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How to Talk Effectively With Health Care Providers

Tips for caregivers to communicate effectively with health professionals

  • Asking the right questions will yield the information you and your loved one need in order to make decisions.
  • Providing health professionals with the information they need is necessary for them to make informed judgments.
  • Demanding quality care for your loved one is a must.

Whether you're communicating on your loved one's behalf or helping her communicate better on her own, here's how to ensure that she receives the best possible care.

Don't Overstep Boundaries

Your loved one may not want to share her entire health history with you. Respect her wishes to keep certain information private, and ask that her health care providers do the same.

If your loved one would like you to be involved in her medical care, ask her to put in writing that she wants you to receive all information related to her condition. Otherwise, her health care providers might not keep you in the loop.

If you communicate directly with your loved one's health care providers, keep your loved one involved in the conversations as much as possible. An older patient may feel invisible at a medical visit if her doctor speaks exclusively to her caregiver.

Ask Questions and Get Educated

Before each health-related appointment, write down any questions you have. Then make sure that the doctor addresses your concerns. See our checklist for suggested questions.

Ask the doctor to clarify anything you don't understand. And remember that other health professionals may be able to answer your questions, too. For instance, nurses are trained in patient education and counseling. They can explain a diagnosis and teach a patient how to follow a treatment plan. Pharmacists are the drug experts. They can answer questions about how to take medicine properly, and some may offer broader counseling and assistance. Dietitians can offer meal-planning tips, and social workers can help you navigate the medical care and social service systems.

Between doctor visits, you might research an illness or condition in books and journals or on the Internet. Be sure to get information from reputable sources, and share what you learn with your loved one's health care providers.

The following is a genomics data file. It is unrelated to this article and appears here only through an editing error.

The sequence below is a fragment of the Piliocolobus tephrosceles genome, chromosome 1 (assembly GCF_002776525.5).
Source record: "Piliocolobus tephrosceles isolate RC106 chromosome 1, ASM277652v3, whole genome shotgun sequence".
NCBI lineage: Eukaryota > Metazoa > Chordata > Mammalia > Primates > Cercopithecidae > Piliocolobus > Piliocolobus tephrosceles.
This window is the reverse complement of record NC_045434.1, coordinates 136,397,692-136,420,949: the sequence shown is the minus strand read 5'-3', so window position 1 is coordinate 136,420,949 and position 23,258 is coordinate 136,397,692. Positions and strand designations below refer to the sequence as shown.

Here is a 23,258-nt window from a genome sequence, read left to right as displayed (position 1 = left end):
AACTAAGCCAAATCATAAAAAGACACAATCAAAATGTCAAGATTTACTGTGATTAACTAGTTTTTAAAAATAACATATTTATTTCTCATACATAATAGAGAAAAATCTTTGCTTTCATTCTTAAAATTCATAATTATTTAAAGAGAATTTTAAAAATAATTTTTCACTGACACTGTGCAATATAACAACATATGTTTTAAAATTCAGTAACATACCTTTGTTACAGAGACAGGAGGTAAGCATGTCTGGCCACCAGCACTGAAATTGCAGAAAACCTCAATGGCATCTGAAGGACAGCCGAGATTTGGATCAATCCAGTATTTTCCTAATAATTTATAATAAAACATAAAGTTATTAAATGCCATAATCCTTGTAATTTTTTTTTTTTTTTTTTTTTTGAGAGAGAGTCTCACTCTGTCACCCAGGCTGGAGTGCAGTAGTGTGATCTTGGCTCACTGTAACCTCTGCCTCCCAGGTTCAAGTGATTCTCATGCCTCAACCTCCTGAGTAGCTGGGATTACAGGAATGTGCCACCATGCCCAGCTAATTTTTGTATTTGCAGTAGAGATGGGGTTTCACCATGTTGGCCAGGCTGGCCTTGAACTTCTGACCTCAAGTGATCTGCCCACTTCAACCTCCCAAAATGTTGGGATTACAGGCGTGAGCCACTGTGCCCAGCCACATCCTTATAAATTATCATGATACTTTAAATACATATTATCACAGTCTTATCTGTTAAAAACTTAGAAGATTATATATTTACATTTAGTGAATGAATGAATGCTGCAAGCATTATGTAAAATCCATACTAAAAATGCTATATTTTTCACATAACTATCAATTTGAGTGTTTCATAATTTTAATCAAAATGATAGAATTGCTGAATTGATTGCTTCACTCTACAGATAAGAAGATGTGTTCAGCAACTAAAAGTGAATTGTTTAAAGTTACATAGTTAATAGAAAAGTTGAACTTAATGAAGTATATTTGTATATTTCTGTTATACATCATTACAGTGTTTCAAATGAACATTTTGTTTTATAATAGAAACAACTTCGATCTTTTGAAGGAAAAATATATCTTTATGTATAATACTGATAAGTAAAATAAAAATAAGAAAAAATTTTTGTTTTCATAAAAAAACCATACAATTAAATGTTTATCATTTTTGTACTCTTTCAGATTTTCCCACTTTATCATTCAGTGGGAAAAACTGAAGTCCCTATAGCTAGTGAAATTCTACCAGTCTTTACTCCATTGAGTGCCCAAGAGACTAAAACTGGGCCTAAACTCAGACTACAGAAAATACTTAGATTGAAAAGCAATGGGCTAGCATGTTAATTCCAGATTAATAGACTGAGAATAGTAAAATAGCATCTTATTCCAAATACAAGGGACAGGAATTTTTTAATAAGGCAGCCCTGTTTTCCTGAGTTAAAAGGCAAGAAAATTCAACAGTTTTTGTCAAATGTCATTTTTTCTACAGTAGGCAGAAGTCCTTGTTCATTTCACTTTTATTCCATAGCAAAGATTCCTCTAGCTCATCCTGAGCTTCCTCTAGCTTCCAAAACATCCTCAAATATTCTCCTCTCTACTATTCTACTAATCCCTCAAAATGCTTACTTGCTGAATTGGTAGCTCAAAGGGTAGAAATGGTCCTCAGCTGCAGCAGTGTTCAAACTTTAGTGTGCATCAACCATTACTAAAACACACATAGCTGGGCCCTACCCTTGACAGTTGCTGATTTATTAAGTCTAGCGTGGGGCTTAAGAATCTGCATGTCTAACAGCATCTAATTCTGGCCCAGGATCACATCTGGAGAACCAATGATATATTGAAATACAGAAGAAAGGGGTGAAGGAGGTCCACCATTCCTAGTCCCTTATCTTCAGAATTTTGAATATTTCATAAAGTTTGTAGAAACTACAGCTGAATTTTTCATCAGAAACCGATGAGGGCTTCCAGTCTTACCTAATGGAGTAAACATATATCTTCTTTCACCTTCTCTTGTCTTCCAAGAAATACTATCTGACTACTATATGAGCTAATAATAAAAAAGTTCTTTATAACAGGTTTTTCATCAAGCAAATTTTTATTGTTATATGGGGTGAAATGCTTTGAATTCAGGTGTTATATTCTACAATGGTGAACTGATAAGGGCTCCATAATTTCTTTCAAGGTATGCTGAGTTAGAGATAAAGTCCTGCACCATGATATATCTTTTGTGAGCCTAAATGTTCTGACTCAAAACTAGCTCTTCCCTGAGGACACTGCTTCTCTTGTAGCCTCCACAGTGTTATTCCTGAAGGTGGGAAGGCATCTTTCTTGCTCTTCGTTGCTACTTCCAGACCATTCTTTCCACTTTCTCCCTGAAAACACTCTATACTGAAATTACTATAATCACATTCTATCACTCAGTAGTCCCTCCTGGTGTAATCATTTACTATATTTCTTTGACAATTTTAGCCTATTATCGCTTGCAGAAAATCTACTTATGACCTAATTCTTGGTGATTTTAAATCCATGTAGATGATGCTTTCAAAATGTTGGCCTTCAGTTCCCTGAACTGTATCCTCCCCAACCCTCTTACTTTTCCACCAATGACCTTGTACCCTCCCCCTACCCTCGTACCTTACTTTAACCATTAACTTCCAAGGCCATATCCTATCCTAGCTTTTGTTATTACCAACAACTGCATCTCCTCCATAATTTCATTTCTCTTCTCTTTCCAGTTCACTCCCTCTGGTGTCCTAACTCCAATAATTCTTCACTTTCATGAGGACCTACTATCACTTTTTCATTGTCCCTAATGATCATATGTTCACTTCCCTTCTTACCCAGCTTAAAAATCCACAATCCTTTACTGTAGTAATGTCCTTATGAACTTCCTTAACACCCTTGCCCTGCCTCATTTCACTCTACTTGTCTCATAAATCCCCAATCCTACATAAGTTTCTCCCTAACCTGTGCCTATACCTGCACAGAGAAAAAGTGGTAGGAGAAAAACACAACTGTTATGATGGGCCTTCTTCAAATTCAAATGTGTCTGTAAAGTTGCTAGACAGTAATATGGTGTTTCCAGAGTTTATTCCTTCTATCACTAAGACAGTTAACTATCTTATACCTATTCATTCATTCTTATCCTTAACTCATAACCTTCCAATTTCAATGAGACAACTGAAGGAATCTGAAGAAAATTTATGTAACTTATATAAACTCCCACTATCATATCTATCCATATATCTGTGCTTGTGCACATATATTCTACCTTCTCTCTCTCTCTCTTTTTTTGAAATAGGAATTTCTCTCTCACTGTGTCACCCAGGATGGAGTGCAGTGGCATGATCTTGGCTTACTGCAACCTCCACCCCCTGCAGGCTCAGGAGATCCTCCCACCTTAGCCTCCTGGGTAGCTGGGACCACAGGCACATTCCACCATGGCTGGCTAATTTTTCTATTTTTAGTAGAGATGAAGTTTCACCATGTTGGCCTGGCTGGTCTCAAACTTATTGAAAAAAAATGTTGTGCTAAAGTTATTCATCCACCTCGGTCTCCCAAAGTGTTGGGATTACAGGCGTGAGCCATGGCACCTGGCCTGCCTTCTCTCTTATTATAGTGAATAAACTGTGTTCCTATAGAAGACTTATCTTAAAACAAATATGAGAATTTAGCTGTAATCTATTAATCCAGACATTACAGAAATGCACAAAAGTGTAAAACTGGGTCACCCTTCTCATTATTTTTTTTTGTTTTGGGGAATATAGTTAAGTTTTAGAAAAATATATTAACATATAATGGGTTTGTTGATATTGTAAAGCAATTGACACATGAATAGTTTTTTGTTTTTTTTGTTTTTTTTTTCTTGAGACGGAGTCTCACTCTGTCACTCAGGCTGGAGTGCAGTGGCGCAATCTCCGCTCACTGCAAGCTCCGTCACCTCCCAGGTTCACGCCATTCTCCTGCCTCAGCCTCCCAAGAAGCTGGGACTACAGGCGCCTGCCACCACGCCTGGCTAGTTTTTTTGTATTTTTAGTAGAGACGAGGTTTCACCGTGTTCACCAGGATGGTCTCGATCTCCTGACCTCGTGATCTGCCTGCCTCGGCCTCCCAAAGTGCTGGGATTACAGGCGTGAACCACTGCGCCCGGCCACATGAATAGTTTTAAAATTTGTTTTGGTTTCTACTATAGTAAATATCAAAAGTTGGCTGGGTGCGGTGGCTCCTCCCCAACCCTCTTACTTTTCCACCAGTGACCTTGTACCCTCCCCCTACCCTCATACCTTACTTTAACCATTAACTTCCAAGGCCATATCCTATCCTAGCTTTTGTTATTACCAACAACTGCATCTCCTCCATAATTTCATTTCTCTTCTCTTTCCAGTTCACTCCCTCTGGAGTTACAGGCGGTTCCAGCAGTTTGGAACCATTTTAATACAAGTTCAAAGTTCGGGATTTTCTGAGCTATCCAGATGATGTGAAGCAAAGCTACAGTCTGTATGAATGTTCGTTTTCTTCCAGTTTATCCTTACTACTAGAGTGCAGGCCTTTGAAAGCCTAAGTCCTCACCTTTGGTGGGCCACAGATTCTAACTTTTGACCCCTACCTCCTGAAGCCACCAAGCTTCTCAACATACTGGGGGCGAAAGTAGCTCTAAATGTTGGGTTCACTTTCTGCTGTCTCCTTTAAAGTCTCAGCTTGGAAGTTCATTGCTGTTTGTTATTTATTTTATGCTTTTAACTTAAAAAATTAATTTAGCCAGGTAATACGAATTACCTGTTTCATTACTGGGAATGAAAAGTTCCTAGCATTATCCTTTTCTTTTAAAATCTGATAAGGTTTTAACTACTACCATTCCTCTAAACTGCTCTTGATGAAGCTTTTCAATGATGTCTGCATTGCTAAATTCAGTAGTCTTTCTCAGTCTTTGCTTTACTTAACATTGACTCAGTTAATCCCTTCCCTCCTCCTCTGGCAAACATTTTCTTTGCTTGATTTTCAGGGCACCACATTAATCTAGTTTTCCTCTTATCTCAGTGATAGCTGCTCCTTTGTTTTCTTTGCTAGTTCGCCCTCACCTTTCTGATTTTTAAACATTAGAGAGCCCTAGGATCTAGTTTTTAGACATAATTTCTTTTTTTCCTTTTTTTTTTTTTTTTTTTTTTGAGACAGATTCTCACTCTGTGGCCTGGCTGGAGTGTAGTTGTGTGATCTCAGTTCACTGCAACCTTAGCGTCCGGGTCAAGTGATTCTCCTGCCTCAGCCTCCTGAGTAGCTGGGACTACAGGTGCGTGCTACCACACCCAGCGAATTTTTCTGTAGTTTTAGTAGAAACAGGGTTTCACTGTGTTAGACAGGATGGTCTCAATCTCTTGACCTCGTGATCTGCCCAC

Next: Get a second opinion»

Provide Detailed Information

A doctor needs accurate and detailed information about a patient to make proper diagnoses and prescribe safe and effective treatments. Because many older people see more than one physician, their medical records don't always contain all the facts a doctor needs.

Each doctor should know all about the patient's health, particularly recent hospitalizations. Provide details on drug allergies, chronic illnesses, relevant test results and medicines taken regularly, including over-the-counter medicines, vitamins and supplements. If you have trouble remembering these details, a written health history can refresh your memory.

Also tell the doctor if your loved one drinks alcohol, smokes or has trouble sleeping or driving. Mention previous side effects from medications or barriers to following a treatment plan, such as forgetting to take medicines or worrying about money.

Get a Second Opinion

Health professionals hold the medical expertise you need, but the service, attention and quality of care required don't always come automatically. Consider changing doctors if the current one doesn't listen or explain things well.

If the doctor proposes a treatment, ask why. Keep asking if you're not satisfied with the answers. Feel free to get a second opinion about a diagnosis or suggested treatment.

Be a Team Player

Just as you and your loved one deserve respect, so do the health professionals with whom you interact. No matter how frustrating a situation becomes, you're more likely to get what your loved one needs if you remain constructive, polite and involved.

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